X-COM 2 puts you in control of humanity’s last hope, 20 years after the events of Enemy Unknown. The world is stranger and scarier, but the strategy game mechanics remain the same.
New alien weapons, missions, and abilities add variety to gameplay. New soldier classes such as the sniper and the mind-controlling Sectoid make your squads feel distinct.
It’s a good game.
The game is not without flaws. It can be frustrating to watch your soldiers die and you can’t just revert to the last save, but that’s a necessary part of the experience. It adds to the tension of the missions and makes every victory feel all the sweeter for knowing that you pushed back against the alien invasion with everything you had.
Combat still plays out in turn-based, isometric turns, and the strategy game staple of fog-of-war means that you can’t always see enemies coming until it’s too late. But there’s a freshness to it all thanks to the different tactics you can take, and that’s bolstered by smart design choices like having your troops level up into different classes with unique abilities.
For example, bringing a Grenadier into a mission can give you a chance to ambush enemy units with grenades rather than having to shoot them all down on sight. Even with the new zip mode, XCOM 2 sometimes suffers from slowdown and long wait times for enemy turns or to update the camera view.
It’s a great game.
The world of XCOM 2 is more compelling than ever. It’s the kind of game that you can spend hours on, reliving the adventures of your soldiers and the decisions you made in each mission. This time, your mobile command center is the Avenger, and you need to use it wisely in order to be successful.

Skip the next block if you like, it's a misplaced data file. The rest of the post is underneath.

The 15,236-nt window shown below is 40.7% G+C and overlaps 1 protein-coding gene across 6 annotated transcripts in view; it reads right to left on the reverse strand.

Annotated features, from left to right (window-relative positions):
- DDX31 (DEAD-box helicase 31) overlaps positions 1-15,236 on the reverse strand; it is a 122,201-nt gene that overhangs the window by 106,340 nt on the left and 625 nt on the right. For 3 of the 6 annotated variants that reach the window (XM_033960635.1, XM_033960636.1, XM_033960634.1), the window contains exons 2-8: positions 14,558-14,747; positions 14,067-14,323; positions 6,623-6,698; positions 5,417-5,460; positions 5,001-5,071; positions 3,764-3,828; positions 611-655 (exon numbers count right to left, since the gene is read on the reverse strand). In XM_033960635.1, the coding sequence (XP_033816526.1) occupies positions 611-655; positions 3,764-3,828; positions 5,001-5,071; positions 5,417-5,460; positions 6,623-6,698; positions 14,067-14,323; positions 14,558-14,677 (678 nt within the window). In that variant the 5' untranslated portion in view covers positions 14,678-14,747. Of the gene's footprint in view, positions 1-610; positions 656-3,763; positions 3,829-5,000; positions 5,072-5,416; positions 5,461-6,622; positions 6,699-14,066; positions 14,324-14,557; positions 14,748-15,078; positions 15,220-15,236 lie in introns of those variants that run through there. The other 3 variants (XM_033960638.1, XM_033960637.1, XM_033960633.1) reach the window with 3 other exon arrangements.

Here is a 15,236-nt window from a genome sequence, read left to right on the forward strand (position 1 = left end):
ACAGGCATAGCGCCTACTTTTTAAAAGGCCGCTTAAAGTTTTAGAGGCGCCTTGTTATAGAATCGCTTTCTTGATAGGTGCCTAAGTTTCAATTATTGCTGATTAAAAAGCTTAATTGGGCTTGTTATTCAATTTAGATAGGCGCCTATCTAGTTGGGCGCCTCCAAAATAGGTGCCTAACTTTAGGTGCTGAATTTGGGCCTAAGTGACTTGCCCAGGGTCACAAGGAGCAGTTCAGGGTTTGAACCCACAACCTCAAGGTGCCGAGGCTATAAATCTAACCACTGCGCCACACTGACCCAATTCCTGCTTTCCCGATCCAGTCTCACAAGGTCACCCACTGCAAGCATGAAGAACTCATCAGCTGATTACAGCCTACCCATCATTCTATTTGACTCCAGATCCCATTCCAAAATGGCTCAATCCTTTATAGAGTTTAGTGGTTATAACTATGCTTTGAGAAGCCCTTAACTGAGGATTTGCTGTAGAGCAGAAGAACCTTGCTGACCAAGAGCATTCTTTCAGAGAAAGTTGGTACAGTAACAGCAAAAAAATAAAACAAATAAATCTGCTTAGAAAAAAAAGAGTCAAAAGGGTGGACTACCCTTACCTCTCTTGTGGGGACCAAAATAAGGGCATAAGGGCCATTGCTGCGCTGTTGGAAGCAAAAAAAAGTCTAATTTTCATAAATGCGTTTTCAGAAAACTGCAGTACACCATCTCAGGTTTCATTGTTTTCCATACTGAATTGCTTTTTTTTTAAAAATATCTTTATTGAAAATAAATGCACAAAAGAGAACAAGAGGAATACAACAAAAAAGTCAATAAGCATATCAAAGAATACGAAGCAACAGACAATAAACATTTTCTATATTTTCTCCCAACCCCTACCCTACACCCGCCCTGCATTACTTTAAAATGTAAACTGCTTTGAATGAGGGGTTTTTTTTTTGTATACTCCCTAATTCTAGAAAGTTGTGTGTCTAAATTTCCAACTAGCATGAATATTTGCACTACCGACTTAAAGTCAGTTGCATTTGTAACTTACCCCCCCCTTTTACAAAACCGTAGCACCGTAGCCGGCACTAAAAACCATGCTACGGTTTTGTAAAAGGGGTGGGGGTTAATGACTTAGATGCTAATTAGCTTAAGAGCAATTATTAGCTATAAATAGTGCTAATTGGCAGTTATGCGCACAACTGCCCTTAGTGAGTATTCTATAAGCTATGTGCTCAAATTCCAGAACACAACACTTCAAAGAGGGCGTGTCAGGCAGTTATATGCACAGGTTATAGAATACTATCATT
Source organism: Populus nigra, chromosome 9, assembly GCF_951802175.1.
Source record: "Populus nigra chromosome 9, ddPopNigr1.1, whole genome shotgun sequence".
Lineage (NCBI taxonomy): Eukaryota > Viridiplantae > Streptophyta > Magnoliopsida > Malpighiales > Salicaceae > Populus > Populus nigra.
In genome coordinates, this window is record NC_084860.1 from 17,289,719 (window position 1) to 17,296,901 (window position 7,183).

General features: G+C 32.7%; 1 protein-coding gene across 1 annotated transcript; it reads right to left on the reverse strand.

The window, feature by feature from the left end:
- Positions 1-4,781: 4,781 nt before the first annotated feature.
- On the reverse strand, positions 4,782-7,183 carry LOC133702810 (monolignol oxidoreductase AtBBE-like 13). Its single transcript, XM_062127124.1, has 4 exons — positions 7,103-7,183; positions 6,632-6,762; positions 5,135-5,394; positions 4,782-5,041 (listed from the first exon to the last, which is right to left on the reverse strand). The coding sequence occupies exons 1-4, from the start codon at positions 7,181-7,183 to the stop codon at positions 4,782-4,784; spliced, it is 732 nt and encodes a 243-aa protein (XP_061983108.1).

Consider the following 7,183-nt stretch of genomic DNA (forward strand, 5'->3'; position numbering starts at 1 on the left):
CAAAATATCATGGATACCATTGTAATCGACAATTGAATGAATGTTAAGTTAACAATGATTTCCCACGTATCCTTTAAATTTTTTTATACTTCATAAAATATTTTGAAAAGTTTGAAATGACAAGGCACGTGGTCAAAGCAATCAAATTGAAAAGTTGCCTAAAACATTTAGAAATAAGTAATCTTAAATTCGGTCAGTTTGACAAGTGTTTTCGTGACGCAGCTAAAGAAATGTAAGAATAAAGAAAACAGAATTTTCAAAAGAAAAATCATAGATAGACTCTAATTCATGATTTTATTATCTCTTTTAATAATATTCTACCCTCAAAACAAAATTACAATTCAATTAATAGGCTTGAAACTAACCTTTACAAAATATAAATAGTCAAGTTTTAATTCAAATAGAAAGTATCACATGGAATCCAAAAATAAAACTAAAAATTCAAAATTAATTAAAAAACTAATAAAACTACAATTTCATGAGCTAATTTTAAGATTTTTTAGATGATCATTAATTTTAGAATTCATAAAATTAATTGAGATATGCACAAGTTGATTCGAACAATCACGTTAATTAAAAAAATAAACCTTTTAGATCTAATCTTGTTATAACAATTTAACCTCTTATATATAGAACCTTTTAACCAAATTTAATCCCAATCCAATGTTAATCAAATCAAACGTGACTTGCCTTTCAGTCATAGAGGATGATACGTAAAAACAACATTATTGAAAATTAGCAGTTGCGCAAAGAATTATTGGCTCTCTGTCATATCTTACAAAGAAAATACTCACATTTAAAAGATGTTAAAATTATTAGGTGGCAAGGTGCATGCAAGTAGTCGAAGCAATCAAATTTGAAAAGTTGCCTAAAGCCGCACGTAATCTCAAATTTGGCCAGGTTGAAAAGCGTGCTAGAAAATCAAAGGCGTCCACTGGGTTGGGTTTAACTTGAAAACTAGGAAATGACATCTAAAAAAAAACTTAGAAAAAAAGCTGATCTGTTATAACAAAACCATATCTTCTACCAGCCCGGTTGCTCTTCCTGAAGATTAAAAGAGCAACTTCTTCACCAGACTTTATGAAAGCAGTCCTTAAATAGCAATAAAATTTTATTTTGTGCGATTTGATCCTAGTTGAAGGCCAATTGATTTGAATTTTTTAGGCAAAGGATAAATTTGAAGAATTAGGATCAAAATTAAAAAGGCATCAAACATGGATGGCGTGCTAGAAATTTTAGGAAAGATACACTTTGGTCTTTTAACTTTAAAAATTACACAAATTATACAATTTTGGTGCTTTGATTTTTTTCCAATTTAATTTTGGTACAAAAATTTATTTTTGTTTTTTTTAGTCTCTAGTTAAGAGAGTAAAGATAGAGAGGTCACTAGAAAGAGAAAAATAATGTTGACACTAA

XCOM 2 takes place 20 years after the events of Enemy Unknown, in a world where aliens now rule the global government under their puppet ADVENT administration. The ADVENT propaganda campaign has convinced most of humanity that the aliens came in peace, while a small resistance movement remains.
The new gameplay mechanics introduced in XCOM 2 are a great way to make the game feel fresh and exciting. Managing the Avenger’s limited resources is more challenging than before, and combat is still exhilarating as you lob grenades into groups of enemies or shoot machine gun rounds into stragglers in the distance.
It’s a good strategy game.
The turn-based combat in XCOM 2 is better than its predecessor’s, thanks to smart design choices like reaction shots and the ability to flank enemies. Moreover, the game puts its players on edge by making decisions that have huge consequences – it’s not hard to see how a single wrong choice can lead to defeat.
Moreover, the aliens are more formidable in XCOM 2, and the missions have a sense of forward momentum that the original’s did not have. The fact that the game has a Black Market that sells different pieces of alien tech is another welcome addition, and it’s even more important since resources are so scarce.
Despite all the new gameplay changes, the base building is still the best part of the game. It’s a joy to build up the eponymous organization, and it feels devastating to miss that easy shot with a 95% chance of hitting that would have gotten you a win in any other strategy game.
It’s a great turn-based strategy game.
The sequel to 2012’s Enemy Unknown sets things 20 years after the end of the first game, with aliens assuming global control over a pacified populace convinced that they’re benevolent saviors from the stars. Your mission is to lead a small team of operatives and their mobile Helicarrier-style base in a guerrilla war against the invaders.
XCOM 2 takes the series’ classic strategy gameplay and adds to it in smart ways. The isometric combat has new depth thanks to reaction shots and the ability to flank enemies. Troop customisation is much deeper too, with the capability to recruit renegades and oddballs with unique abilities and personalities.
The strategic layer is just as compelling, with a tight balance between rewards and consequences for each action you take. This is a game that can be lost as easily as it can be won, putting a premium on adaptation and forethought. The procedurally generated maps and time-based missions add an extra dimension of tension.